Getting to the New Testament then with its messages of tolerance, peace and love is a breath of fresh air.  The story of Jesus looks to be so short though, he is born, and only a handful of pages later he is about to die, I thought he would get more of a run. Oh well, 79% down, as we Kindlers' say, I'll keep clicking the page turn button.

Monday, July 09, 2012

Le Tour

The Tour de France has been incredible so far with multiple crashes changing the race on an almost daily basis.  Mark Cavendish, as it he was in the Giro earlier this year, has been involved in crashes, including going down in the huge accident that happened on Stage 6.  Commentators are saying it is the worst crash in the history of the Tour, two thirds of the peloton were caught out as riders tumbled from their bikes.  Many riders were hurt, including Ryder Hesjedal who had to abandon the next day, and so many bikes were damaged that it took many minutes to sort out the wreckage.

After the mege-crash the Tour hopes of Frank Schleck, Thomas Voeckler, the entire Garmin-Sharp-Barracuda team and a host of others were effectively ended.  Bradley Wiggins and most of the Sky team escaped the carnage and were able to set themselves up for a mighty push in the first mountain stage.

As the peloton climbed the hills towards La Planche on Stage 7 the Sky riders were close to the front, and on the final Grade 1 climb Michael Rogers, Richie Porte, Christopher Froome and Bradley Wiggins executed a brutal team display to destroy most of the leading group.  The Sky train attacked and dragged the peloton up La Planche, rider after rider dropped out as the relentless pace on a hot day left them spent and wasted on the mountainside. At the top Froome took the stage, Wiggins the pre-Tour favourite the yellow jersey and Sky, despite a trailing Mark Cavendish, were the fastest team overall.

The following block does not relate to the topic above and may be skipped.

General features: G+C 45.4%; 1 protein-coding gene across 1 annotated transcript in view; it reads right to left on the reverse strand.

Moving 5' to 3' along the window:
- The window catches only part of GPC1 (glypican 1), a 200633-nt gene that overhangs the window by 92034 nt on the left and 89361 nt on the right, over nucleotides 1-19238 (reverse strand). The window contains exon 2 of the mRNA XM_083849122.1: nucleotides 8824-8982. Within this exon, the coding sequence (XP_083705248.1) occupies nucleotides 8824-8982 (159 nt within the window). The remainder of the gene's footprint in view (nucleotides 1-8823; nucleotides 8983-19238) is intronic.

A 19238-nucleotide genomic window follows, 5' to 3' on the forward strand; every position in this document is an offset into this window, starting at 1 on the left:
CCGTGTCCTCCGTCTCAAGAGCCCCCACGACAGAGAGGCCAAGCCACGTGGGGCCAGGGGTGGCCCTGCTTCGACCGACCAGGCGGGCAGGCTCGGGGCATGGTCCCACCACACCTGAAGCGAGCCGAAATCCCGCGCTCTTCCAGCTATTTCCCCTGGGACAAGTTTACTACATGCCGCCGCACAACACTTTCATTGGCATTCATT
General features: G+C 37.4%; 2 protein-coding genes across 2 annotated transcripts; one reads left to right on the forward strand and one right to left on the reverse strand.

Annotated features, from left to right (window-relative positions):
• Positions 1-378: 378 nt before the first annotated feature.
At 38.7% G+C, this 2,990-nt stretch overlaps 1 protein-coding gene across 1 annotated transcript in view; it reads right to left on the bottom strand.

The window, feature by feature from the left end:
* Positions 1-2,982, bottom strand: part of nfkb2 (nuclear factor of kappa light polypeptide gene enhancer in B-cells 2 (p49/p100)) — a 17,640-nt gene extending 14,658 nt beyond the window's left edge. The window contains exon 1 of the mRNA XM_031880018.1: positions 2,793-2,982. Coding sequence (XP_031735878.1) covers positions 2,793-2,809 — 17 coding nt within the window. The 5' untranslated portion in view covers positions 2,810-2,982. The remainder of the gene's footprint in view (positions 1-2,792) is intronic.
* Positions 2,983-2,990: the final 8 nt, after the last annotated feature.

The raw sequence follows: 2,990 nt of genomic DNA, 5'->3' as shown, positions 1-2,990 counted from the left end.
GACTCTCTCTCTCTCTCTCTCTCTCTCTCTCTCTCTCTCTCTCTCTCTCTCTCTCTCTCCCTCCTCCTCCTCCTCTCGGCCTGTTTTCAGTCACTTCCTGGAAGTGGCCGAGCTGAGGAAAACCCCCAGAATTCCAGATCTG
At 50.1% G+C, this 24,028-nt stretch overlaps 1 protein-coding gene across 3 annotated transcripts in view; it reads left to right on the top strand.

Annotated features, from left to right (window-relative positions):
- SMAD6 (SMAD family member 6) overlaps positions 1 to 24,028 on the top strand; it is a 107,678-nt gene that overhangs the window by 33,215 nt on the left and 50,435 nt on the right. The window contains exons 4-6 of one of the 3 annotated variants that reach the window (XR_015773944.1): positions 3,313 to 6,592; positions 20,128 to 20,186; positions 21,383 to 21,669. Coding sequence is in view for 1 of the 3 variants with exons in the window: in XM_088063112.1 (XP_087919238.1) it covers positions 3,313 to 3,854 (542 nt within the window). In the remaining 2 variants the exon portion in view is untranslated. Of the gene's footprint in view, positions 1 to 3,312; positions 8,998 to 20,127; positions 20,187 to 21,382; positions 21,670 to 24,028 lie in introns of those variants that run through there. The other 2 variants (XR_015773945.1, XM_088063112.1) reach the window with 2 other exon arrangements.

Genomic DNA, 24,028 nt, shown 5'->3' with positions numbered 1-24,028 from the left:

Bradley Wiggins takes the yellow jersey.


Obviously Sky will be trying to win yellow, and this does not bode too well for Cavendish's chances of gaining the points jersey.  Peter Sagan has already shown his class on hill finishes and flat sprints and with the loss of one lead-out rider Sky may not be able to support Cavendish as they try to keep Wiggins in the yellow.

50 Shades of Fanfic

I don't think I am going to read the current literary craze that has housewives the breadth of the country cackling with delight over how sexy it is.  No matter how many people tell me that 50 Shades of Grey is the best thing since Harry Potter slash fan-fiction. Actually, 50 Shades is Twilight slash fiction isn't it, because that's where author E L James started out ?


 You haven't heard of of slash fanfic ?


Supernatural - you'll never see the Winchester's in the same light
once you have encountered Supernatural slash-fiction.


Well, there is fan fiction - stories written by fans of a particular novel or series of novels which place existing characters in new situations and plots. Some of it is good, much of it is dross. Then you have slash fiction which began as homosexual pairings of literary characters - Frodo buggers Sam, Legolas gives Boromir a blowjob etc. - and has now broadened to become a wider erotic genre encompassing heterosexual relationships and other, stranger pairings. Stranger pairings you say ? Well yes, Lord of the Rings has Ents, and Harry Potter has house elves, and their crazed slash-fic fans don't like to let any possible match-up go to waste.